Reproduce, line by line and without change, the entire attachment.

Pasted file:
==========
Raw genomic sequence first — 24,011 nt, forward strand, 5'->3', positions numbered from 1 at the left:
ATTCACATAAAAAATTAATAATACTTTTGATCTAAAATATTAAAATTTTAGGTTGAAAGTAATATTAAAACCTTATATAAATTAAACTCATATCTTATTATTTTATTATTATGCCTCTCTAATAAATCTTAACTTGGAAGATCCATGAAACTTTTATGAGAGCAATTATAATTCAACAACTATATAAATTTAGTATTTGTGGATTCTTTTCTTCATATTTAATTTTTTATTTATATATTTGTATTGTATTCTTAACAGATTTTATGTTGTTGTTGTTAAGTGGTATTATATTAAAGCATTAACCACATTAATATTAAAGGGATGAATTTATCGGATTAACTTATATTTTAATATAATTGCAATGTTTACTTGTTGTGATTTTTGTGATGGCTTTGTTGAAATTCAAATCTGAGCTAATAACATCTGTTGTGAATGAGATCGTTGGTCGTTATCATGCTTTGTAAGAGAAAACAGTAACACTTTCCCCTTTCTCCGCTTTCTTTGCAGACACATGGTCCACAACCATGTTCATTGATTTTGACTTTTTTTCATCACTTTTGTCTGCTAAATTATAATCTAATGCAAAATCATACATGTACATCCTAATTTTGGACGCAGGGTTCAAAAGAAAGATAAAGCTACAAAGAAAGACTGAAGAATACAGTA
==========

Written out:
Raw genomic sequence first — 24,011 nt, forward strand, 5'->3', positions numbered from 1 at the left:
ATTCACATAAAAAATTAATAATACTTTTGATCTAAAATATTAAAATTTTAGGTTGAAAGTAATATTAAAACCTTATATAAATTAAACTCATATCTTATTATTTTATTATTATGCCTCTCTAATAAATCTTAACTTGGAAGATCCATGAAACTTTTATGAGAGCAATTATAATTCAACAACTATATAAATTTAGTATTTGTGGATTCTTTTCTTCATATTTAATTTTTTATTTATATATTTGTATTGTATTCTTAACAGATTTTATGTTGTTGTTGTTAAGTGGTATTATATTAAAGCATTAACCACATTAATATTAAAGGGATGAATTTATCGGATTAACTTATATTTTAATATAATTGCAATGTTTACTTGTTGTGATTTTTGTGATGGCTTTGTTGAAATTCAAATCTGAGCTAATAACATCTGTTGTGAATGAGATCGTTGGTCGTTATCATGCTTTGTAAGAGAAAACAGTAACACTTTCCCCTTTCTCCGCTTTCTTTGCAGACACATGGTCCACAACCATGTTCATTGATTTTGACTTTTTTTCATCACTTTTGTCTGCTAAATTATAATCTAATGCAAAATCATACATGTACATCCTAATTTTGGACGCAGGGTTCAAAAGAAAGATAAAGCTACAAAGAAAGACTGAAGAATACAGTA